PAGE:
The other day, my brother and I were having an e-mail dialogue about enduring local communities. We discuss this all the time. One of the e-mails he sent me ended with the following quote by Wendell Berry about the resurrection of local communities:
“But to be authentic, a true encouragement and a true beginning, this would have to be a resurrection accomplished mainly by the community itself. It would have to be done, not from the outside by the instruction of visiting experts, but from the inside by the ancient rule of neighborliness, by the love of precious things, and by the wish to be at home.”
These two sentences, from Mr. Berry’s 1988 Iowa Humanities lecture, affected me and I wanted to read them in their greater context. I found the lecture in full here and I copied it into a document I printed. I read it twice and found myself shaking my head and underlining sentence after sentence. Of course, for a woman who loves precious things like acorns, old tools, and all the things Uncle Bob has never thrown away, this lecture made sense to me. Wendell Berry has a very gentle way to telling the ugly truth about where we are at this moment in time and history.
I also have a wish to be at home and this very well may be the reason I started writing this blog.
In the next few weeks and months, I want to write more about the alienation of modern life and my driving desire to be at home. I think it would be instructive and helpful if all my blog readers were versed in Wendell Berry’s lecture. By printing it off, readers can read it one bite at a time. Chew on things, underline things, and question things. A few people might consider discussing it with each other. Why, I might make Eldena Jones Apple Dibble Dabble and invite a few of my friends over for a salon.
Meanwhile, back here at The Coop…
Some of my friends know I am selling my seaside condominium. Selling real estate is an interesting project; it’s important that the buyer and seller agree to certain terms which are generally outlined in long, voluminous documents created by attorneys, bankers, and real estate professionals. Sometimes, these arrangements are accomplished outside of this realm. This is called a “private sale.” When I was married and lived in Portland, Maine, my husband and I bought a house this way, from a kind Italian couple we loved very much. Someday I will write a story about our lovely little home on Oakley Street.
The sale of The Coop has been gentle, like the purchase of the Oakley Street house. I’m very grateful to have met another kind couple who like my little condo. Not everyone, however, wants to have closets without doors. I don’t know exactly why I removed all the closet doors so many years ago; I guess I liked to gaze upon my clothing when I woke up in the morning.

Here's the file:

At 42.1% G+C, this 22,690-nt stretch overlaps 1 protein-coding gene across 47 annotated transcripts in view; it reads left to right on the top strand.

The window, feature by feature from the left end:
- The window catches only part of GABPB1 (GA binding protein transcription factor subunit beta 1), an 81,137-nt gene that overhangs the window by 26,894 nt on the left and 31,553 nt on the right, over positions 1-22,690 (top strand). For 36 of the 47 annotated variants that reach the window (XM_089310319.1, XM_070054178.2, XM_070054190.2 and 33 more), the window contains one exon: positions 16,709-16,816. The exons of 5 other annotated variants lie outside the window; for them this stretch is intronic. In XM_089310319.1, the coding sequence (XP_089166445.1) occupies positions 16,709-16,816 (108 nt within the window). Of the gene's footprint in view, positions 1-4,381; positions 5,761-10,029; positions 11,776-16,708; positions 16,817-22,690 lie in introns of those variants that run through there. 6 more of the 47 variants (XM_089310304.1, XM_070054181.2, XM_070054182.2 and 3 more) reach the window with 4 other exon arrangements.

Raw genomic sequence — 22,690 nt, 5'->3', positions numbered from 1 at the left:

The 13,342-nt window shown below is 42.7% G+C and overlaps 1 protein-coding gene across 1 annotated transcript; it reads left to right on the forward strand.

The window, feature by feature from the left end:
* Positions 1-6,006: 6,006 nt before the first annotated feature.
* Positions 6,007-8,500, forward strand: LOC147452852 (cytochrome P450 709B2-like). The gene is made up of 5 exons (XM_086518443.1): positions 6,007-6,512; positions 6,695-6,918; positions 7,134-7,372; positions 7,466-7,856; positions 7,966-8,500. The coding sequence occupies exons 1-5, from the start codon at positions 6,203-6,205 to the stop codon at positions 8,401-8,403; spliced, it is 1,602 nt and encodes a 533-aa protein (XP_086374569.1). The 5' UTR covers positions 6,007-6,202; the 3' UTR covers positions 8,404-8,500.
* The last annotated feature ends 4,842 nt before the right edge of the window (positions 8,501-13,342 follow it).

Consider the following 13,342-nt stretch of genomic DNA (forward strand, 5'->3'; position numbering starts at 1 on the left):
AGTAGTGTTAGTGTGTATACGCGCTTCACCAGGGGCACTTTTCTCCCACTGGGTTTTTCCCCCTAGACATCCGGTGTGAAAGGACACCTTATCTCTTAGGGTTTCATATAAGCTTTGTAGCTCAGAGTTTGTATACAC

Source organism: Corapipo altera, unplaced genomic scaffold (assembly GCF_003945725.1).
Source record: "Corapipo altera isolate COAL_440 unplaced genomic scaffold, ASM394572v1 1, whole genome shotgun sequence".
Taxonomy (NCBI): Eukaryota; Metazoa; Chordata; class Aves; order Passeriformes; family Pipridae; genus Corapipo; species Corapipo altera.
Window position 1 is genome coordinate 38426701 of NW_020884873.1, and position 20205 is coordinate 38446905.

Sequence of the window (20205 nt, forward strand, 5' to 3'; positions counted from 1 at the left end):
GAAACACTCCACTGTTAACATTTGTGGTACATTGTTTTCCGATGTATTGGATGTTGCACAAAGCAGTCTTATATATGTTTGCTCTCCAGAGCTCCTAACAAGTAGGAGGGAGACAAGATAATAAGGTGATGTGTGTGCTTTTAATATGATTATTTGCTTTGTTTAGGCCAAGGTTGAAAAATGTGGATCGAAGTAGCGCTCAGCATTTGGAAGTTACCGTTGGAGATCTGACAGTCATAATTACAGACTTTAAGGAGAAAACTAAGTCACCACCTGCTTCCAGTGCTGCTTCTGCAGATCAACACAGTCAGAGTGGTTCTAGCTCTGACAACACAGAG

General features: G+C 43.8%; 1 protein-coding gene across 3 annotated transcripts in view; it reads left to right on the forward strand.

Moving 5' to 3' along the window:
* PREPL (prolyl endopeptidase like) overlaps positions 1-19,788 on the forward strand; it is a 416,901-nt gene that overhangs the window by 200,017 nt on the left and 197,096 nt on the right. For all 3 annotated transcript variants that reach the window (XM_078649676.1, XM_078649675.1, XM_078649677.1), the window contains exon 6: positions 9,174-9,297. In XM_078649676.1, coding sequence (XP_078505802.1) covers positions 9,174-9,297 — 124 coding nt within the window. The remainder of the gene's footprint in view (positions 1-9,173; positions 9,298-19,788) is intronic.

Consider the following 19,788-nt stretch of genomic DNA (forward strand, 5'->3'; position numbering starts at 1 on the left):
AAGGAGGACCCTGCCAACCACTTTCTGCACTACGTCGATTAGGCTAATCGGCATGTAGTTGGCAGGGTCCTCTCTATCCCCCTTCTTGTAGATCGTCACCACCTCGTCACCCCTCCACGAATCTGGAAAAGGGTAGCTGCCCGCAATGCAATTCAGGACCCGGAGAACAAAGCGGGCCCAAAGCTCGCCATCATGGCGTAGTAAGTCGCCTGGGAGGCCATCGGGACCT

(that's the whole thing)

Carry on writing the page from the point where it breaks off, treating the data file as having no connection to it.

I agreed to replace the doors because I could understand that this particular affectation was unique to me and installing a few closet doors was the least I could do to make The Coop a pleasant place to live for people who did not want to look at their clothing and shoes every time they wanted rest.
I’m not going to write a long and boring diatribe about the difficulties of finding a carpenter in New England in the glorious months before November rains fall. Everyone is out straight. Endless phone calls, visits to lumber yards and job sites, Facebook pleas, and crossed fingers resulted in nothing.
I entertained the notion of a hunger strike until the closet doors were hung. Tomorrow’s “Minimalist” photo is the one I planned to use to promote my hunger strike on social media.
I was desperate.
Then, the clouds lifted and I remembered my friend Caleb from the Victory Garden. I don’t know why I hadn’t thought of him before; he’s a talented carpenter and a good friend. I sent him a message at 6:22 a.m. on Monday morning. He arrived at The Coop twenty-four hours later.
When I got back from a Moxie Committee meeting at home last night, all three closet doors were hung and they look stylish and neat. The Coop really doesn’t look like The Coop any more. I think I’ll stop calling it that. It’s starting to look like a place someone else is going to make into their own place of peace.
I’m not very good at hunger strikes, either. Thanks, Caleb, for demonstrating the ancient rule of neighborliness and helping me out.